Thursday, March 18, 2010

Rebuilding the Walls

Short deadlines.

Not enough staff.

Tight budgets.

Personal attacks.

External opposition.

Internal conflicts.

A huge task.

Sound like your church?

Hopefully not, but that was the situation that Nehemiah faced as he stood at the broken down walls of Jerusalem and wept. Fortunately, Nehemiah had a unique ability to solve the complex problems that faced him. His methods illustrate two powerful elements of systems thinking that every leader in ChurchWorld should possess. As you begin to understand these elements, they will help you solve the problems you face as a leader.

Nehemiah's ability to solve complex problems grew out of his manner of seeing the problems - as a systems thinker. Peter Senge, one of the early proponents of systems thinking, said "Systems thinking is a discipline for seeing wholes. It is a framework for seeing interrelationships rather than things, for seeing patterns of change rather than static 'snapshots' ".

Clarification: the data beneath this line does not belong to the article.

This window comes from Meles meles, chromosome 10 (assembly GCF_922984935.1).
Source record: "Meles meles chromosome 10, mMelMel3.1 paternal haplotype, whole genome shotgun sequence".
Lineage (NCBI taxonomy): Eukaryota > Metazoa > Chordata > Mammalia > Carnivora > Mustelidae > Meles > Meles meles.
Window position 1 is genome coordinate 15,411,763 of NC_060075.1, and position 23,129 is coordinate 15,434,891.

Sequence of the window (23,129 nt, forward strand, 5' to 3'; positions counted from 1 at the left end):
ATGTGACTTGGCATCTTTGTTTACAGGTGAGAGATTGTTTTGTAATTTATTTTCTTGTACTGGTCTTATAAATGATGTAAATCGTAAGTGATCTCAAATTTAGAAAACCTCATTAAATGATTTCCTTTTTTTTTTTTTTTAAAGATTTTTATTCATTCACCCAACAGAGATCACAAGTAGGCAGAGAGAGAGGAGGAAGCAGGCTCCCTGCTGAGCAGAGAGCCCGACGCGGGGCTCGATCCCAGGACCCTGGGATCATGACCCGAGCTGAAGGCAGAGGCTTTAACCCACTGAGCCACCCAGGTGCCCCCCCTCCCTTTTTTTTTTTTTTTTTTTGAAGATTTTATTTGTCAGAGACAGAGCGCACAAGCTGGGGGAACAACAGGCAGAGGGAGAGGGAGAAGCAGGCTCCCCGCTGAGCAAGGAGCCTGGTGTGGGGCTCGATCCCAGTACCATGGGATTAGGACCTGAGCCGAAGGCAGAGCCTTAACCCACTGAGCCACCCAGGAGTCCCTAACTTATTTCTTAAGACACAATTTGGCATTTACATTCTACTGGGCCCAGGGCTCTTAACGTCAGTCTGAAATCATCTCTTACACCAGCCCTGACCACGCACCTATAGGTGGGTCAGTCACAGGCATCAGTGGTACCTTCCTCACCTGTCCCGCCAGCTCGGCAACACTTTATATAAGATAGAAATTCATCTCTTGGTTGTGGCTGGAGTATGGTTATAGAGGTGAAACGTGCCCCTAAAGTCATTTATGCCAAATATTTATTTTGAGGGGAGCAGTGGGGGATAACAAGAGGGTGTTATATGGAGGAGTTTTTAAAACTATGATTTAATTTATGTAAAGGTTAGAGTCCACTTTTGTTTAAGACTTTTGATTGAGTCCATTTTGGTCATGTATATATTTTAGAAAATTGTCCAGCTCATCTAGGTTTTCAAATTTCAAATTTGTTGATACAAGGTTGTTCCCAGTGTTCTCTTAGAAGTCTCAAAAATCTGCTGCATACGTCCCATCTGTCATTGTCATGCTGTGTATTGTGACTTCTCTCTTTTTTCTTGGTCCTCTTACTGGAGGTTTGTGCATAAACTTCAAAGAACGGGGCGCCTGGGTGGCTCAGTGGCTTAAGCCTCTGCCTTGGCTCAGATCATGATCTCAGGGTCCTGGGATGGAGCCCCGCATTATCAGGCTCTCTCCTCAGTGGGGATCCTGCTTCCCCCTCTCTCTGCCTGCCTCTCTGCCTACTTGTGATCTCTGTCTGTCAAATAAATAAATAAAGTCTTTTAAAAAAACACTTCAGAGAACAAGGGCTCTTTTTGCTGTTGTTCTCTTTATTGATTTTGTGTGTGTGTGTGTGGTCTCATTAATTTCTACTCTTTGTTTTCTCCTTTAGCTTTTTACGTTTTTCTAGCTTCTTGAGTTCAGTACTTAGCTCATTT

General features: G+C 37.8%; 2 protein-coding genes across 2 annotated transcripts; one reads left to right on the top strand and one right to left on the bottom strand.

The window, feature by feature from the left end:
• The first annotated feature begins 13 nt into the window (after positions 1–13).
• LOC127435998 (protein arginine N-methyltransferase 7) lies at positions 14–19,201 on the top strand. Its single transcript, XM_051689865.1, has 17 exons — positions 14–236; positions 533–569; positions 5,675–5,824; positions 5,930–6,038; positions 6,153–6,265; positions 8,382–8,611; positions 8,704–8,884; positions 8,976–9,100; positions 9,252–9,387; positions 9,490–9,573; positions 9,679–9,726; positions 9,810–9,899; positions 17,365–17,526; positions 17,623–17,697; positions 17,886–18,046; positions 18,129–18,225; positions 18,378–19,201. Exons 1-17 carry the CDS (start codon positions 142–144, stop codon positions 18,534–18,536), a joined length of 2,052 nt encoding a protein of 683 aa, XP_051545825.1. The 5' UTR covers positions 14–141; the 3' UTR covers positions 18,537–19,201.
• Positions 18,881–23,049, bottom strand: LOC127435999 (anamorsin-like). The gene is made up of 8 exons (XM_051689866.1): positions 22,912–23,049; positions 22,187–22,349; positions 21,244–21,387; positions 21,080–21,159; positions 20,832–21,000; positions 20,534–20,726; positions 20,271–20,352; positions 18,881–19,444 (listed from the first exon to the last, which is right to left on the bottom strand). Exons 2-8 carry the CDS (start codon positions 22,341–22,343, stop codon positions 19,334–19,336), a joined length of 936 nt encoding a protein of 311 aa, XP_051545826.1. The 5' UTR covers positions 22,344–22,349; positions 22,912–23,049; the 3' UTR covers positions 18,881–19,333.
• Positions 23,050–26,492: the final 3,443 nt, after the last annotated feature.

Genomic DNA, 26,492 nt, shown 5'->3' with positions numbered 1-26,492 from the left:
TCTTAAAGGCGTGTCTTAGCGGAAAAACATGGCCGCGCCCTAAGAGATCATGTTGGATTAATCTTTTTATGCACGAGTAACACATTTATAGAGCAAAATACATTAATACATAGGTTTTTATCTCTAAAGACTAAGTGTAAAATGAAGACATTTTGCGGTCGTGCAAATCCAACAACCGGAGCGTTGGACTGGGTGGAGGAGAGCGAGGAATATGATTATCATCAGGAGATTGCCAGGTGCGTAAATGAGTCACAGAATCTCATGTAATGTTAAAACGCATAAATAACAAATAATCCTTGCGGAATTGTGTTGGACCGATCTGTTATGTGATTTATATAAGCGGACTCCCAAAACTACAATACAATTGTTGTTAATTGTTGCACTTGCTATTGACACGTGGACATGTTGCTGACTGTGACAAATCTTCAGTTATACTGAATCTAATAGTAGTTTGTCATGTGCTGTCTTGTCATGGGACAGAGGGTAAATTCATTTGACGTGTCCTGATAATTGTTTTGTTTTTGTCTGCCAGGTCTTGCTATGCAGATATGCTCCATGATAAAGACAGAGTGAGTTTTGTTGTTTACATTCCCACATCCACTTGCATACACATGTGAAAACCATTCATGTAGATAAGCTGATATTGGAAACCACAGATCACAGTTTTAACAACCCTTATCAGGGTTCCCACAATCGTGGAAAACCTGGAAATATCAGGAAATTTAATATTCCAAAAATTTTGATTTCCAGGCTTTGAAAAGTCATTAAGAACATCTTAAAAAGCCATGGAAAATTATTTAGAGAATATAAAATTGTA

Two elements of systems thinking made a difference for Nehemiah. He saw what Senge labeled "the subtle interconnectedness that gives living systems their unique character," and he saw "the " 'structures' that underlie complex situations".

The result? He was so successful in his work that, when people saw it, "they realized that this work had been done with the help of God" (Neh. 6:16). Each step of the way, Nehemiah had sought the Lord for direction. God answered those prayers by providing favor, strength, and wisdom.

How will you use systems thinking to "rebuild the walls" today?

1 comment:

g-force said...

God is definitely up to something. We have a guest speaker scheduled at Bronx Bethany for Friday night & Saturday, and in her book Jonah and Nehemiah are 2 of the 7 biblical figures referenced.

The obedience (or disobedience) of one person, affecting countless others... what an amazing reality.